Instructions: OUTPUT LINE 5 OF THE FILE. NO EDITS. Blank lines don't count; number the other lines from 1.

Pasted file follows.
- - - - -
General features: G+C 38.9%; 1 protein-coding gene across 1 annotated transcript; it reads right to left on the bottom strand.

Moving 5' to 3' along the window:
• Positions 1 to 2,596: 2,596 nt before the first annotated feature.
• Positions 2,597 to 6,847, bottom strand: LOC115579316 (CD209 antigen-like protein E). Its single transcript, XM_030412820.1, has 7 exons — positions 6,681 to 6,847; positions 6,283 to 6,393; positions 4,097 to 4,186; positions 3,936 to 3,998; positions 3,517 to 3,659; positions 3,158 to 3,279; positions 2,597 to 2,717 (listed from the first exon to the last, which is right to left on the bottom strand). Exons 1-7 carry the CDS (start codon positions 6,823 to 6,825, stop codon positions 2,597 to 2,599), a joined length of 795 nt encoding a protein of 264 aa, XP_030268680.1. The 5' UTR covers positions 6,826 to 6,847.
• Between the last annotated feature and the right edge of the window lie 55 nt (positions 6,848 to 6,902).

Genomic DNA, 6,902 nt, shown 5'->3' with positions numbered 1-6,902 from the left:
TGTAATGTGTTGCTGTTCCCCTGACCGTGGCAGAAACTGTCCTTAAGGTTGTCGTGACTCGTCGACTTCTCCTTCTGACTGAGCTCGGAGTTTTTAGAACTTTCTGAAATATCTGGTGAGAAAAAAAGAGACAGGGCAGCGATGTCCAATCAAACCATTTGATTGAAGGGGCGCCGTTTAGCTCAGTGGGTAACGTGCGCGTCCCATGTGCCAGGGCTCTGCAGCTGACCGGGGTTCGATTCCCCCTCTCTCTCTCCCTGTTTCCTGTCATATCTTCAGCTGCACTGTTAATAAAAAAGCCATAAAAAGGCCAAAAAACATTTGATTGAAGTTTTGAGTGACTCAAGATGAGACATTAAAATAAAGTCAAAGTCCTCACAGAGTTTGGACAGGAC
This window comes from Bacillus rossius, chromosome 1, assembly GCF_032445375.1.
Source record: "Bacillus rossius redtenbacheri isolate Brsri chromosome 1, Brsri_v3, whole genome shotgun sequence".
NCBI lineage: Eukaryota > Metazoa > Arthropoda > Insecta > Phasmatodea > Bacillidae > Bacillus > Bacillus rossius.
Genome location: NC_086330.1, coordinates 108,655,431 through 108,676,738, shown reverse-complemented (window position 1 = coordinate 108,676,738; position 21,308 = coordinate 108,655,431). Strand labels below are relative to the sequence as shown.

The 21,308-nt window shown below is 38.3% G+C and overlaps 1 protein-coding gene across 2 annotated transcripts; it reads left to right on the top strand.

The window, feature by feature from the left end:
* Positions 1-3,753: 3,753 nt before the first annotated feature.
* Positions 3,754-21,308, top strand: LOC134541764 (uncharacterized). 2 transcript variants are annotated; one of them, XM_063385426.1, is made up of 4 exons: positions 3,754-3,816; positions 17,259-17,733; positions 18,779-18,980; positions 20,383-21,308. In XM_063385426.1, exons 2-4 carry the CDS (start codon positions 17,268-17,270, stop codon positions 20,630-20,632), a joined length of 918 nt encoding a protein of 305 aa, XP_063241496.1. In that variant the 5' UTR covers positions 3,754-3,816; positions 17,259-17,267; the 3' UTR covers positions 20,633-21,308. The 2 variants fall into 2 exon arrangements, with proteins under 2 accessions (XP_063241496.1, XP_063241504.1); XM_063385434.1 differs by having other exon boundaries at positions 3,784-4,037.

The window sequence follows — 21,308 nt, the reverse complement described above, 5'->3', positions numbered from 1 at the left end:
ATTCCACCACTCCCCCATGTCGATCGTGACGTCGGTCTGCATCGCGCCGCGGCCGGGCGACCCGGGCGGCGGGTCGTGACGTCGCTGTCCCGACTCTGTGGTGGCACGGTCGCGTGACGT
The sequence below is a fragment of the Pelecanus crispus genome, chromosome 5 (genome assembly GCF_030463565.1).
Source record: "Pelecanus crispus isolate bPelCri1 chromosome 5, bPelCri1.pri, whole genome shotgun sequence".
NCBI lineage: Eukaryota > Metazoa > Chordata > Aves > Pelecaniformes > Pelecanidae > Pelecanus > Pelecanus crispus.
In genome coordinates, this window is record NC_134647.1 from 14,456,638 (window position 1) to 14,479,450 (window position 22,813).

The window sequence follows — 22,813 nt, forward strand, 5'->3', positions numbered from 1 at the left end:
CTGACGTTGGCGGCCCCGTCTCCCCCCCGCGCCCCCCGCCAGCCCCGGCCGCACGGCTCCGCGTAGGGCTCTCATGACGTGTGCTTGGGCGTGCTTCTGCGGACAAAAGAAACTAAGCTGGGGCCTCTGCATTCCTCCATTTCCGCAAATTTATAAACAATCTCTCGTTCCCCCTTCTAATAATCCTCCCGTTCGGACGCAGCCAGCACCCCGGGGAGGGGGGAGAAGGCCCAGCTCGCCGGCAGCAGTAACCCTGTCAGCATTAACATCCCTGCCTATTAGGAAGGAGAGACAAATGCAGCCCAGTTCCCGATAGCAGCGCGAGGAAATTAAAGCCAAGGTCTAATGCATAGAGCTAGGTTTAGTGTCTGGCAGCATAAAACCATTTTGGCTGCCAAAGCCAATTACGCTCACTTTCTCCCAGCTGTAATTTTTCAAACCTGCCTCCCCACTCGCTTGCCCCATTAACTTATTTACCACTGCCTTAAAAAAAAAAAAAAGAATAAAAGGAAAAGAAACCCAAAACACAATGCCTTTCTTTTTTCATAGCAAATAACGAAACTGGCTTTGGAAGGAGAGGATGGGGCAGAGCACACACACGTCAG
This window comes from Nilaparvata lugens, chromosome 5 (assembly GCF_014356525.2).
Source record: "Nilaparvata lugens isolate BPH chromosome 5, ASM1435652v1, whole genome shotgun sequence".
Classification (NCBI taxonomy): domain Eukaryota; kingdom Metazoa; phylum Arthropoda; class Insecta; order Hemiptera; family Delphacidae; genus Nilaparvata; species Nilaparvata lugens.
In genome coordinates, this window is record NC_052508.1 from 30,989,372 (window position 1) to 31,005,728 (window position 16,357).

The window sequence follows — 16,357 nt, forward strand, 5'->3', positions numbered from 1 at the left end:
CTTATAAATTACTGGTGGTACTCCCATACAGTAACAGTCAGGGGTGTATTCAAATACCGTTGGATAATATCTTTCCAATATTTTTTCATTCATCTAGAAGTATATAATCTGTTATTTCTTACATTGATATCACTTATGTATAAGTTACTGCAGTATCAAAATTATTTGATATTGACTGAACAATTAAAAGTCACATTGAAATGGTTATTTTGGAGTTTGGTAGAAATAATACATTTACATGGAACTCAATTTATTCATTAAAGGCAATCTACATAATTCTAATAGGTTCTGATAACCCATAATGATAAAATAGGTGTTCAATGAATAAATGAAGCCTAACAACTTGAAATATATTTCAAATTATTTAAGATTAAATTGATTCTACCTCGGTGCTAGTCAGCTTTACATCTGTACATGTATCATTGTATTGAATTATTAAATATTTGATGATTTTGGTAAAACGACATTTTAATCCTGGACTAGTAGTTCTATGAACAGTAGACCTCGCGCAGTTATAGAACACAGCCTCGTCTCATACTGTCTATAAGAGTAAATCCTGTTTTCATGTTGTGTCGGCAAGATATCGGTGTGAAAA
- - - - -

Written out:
• Between the last annotated feature and the right edge of the window lie 55 nt (positions 6,848 to 6,902).